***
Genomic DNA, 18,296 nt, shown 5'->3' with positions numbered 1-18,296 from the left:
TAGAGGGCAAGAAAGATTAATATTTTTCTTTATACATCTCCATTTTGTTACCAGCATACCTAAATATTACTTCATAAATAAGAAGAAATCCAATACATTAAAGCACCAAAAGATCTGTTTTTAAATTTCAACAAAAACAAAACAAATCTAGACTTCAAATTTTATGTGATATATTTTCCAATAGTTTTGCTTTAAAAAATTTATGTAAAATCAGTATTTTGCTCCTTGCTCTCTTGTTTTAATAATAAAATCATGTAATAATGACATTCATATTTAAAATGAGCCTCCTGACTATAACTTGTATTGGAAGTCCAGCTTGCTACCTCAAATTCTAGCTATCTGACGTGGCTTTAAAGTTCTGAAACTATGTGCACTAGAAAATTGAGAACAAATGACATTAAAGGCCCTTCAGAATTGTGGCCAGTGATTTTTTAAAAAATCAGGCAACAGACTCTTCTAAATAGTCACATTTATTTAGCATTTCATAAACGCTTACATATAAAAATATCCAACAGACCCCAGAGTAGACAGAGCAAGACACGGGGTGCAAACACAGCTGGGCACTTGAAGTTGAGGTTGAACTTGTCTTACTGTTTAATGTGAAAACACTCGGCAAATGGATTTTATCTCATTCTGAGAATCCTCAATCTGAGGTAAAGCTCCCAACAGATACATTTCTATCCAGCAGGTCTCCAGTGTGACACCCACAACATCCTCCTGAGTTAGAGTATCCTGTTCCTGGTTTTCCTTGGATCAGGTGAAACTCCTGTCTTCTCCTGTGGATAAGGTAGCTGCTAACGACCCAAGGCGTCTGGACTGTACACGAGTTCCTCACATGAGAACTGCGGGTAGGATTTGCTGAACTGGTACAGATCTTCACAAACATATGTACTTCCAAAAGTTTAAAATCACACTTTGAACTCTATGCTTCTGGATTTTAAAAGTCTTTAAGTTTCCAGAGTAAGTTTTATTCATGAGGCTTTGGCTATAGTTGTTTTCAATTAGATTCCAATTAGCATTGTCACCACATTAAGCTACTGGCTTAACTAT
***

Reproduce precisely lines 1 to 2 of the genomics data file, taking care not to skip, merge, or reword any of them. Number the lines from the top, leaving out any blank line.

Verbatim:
Genomic DNA, 18,296 nt, shown 5'->3' with positions numbered 1-18,296 from the left:
TAGAGGGCAAGAAAGATTAATATTTTTCTTTATACATCTCCATTTTGTTACCAGCATACCTAAATATTACTTCATAAATAAGAAGAAATCCAATACATTAAAGCACCAAAAGATCTGTTTTTAAATTTCAACAAAAACAAAACAAATCTAGACTTCAAATTTTATGTGATATATTTTCCAATAGTTTTGCTTTAAAAAATTTATGTAAAATCAGTATTTTGCTCCTTGCTCTCTTGTTTTAATAATAAAATCATGTAATAATGACATTCATATTTAAAATGAGCCTCCTGACTATAACTTGTATTGGAAGTCCAGCTTGCTACCTCAAATTCTAGCTATCTGACGTGGCTTTAAAGTTCTGAAACTATGTGCACTAGAAAATTGAGAACAAATGACATTAAAGGCCCTTCAGAATTGTGGCCAGTGATTTTTTAAAAAATCAGGCAACAGACTCTTCTAAATAGTCACATTTATTTAGCATTTCATAAACGCTTACATATAAAAATATCCAACAGACCCCAGAGTAGACAGAGCAAGACACGGGGTGCAAACACAGCTGGGCACTTGAAGTTGAGGTTGAACTTGTCTTACTGTTTAATGTGAAAACACTCGGCAAATGGATTTTATCTCATTCTGAGAATCCTCAATCTGAGGTAAAGCTCCCAACAGATACATTTCTATCCAGCAGGTCTCCAGTGTGACACCCACAACATCCTCCTGAGTTAGAGTATCCTGTTCCTGGTTTTCCTTGGATCAGGTGAAACTCCTGTCTTCTCCTGTGGATAAGGTAGCTGCTAACGACCCAAGGCGTCTGGACTGTACACGAGTTCCTCACATGAGAACTGCGGGTAGGATTTGCTGAACTGGTACAGATCTTCACAAACATATGTACTTCCAAAAGTTTAAAATCACACTTTGAACTCTATGCTTCTGGATTTTAAAAGTCTTTAAGTTTCCAGAGTAAGTTTTATTCATGAGGCTTTGGCTATAGTTGTTTTCAATTAGATTCCAATTAGCATTGTCACCACATTAAGCTACTGGCTTAACTAT